Cells were washed by ice-cold PBS twice, and extracted by RIPA buffer with protease inhibitor and phosphatase inhibitor. Protein concentration was qualified by DCTM protein assay kit (Bio-Rad, Laboratories, Hemel-Hempstead, UK). Thirty μg of each protein sample was transferred onto a 0.45 μm polyvinylidenedifluoride (PVDF) membrane (Millipore, Billerica, MA) after separation by 10 or 12% sodium dodecyl sulfate–polyacrylamide gel electrophoresis (SDS-PAGE). The membrane was blocked with 5% nonfat milk for 1 h at room temperature, then incubated in primary antibody (1:500) at 4 °C overnight and secondary antibody (1:2000) for 1 h. The primary antibodies were S100A11, cleaved PARP (detecting both full-length and cleaved PARP) (eBioscience Inc., San Diego, CA, USA); p21WAF1, p53 (DO-1) and GAPDH (Santa Cruz Biotechnology, Inc., Santa Cruz, USA). The results shown are representative of three independent experiments.

Conditioned medium

Cells were cultured in T25 flasks with a normal medium. At 70–80% confluence, cells were washed twice with PBS and continued to incubate in a serum-free medium. After 48 h, the conditioned medium was collected and concentrated by Amicon® Ultra-4 Centrifugal Filter Devices (50 kDa, Sigma-Aldrich) before use or stored at -80 °C.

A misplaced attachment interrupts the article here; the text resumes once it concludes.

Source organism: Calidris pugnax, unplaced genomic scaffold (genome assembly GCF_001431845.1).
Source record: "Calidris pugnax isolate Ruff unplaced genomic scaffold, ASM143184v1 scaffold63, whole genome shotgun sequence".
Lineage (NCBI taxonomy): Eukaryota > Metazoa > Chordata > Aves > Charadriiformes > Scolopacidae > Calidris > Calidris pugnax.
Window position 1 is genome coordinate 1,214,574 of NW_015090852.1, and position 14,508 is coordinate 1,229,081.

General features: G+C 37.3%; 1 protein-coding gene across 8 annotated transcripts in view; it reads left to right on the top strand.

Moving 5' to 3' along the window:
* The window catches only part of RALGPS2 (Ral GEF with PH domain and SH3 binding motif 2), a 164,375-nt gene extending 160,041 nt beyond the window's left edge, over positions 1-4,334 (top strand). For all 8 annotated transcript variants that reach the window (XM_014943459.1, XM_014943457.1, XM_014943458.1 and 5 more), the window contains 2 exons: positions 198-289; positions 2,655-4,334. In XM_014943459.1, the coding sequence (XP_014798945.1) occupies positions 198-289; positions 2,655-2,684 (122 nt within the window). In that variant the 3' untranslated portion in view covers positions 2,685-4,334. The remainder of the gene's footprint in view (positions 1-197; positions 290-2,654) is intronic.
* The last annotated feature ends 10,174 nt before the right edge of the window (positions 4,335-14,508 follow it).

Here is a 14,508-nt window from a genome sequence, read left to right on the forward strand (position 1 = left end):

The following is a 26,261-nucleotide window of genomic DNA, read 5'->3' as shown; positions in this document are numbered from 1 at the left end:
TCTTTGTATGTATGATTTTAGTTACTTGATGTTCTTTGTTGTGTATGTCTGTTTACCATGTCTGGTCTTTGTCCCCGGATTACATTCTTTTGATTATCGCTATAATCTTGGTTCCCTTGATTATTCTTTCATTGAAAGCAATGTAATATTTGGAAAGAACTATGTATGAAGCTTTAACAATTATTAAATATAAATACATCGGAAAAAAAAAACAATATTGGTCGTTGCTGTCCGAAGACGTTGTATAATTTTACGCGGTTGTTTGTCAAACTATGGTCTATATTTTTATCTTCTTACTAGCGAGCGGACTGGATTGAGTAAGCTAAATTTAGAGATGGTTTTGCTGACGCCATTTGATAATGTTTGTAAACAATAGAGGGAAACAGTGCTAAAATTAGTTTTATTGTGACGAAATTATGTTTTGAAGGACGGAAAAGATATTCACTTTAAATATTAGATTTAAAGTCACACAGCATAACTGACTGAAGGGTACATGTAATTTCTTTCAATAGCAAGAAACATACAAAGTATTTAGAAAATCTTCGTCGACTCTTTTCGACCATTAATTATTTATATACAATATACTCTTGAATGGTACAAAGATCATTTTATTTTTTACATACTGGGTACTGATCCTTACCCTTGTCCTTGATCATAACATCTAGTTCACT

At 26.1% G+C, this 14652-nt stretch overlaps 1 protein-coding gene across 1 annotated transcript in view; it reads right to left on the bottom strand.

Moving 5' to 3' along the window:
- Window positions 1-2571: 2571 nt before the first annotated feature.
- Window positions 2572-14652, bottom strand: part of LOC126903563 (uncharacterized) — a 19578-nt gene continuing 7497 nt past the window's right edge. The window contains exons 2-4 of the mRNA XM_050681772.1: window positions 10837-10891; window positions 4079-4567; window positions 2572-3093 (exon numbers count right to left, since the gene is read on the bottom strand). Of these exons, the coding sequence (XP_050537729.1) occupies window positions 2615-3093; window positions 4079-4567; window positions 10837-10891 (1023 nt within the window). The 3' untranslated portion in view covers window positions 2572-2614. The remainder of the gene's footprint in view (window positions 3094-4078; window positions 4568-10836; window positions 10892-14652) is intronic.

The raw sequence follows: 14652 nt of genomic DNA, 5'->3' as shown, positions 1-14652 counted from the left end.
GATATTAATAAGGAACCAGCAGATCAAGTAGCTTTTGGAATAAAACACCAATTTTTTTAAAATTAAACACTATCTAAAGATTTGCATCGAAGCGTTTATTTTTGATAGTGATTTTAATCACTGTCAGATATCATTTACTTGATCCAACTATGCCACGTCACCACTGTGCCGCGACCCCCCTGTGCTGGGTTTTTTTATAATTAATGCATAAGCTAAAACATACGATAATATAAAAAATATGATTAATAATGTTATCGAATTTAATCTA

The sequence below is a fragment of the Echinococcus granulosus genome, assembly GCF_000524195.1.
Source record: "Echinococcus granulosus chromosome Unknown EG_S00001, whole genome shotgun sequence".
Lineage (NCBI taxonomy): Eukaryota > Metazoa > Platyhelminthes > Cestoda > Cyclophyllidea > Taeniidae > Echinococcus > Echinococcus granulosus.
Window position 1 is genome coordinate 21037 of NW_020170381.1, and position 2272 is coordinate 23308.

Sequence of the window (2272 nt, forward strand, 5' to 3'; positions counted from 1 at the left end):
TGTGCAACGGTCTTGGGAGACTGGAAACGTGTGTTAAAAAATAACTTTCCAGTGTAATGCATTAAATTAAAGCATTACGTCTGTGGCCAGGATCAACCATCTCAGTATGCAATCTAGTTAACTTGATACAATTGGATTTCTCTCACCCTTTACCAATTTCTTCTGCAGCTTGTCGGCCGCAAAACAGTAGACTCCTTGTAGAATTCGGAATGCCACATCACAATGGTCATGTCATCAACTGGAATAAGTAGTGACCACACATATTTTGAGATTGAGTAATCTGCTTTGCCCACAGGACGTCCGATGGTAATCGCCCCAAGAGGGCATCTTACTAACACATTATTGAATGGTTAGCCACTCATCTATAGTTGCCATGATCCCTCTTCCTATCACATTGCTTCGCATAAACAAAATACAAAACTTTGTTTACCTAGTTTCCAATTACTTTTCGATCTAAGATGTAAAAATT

Treatment with Cisplatin and 5-fluorouracil (5-FU)

When reaching 70–80% confluence, cells were changed into serum-free medium and cultured for 4–6 h, then treated with chemotherapeutic drugs as follows: 20 μM cisplatin and 38 μM 5-fluorouracil for 24 h, followed by Western Blot and FACS analysis. For caspase-3/7 activity investigation, cells were treated with 6.25 μM cisplatin and 19 μM 5-fluorouracil for 24 h.

Colony assay

Transfected GC cells were seeded into 6-well plates at 400 cells/ well and treated with 2 μM Cisplatin or 19 μM 5-fluorouracil for 24 h. After the treatment, the growth medium was replaced with a fresh medium without drugs, and cells were cultured for two weeks. Colonies derived from cells were subsequently fixed in 4% formalin for 30 min and stained with 0.5% (w/v) crystal violet (Sigma-Aldrich, St. Louis, MO, USA) for 15 min. The excessive crystal violet was removed using double-distilled H2O. After the stained colonies were photographed, they were completely dissociated in 10% (v/v) acetic acid. The densities of the stained and dissolved colonies were then qualified by measuring the absorbance at 540 nm using a spectrophotometer (Elx800; Bio-Tek, Bedfordshire, UK).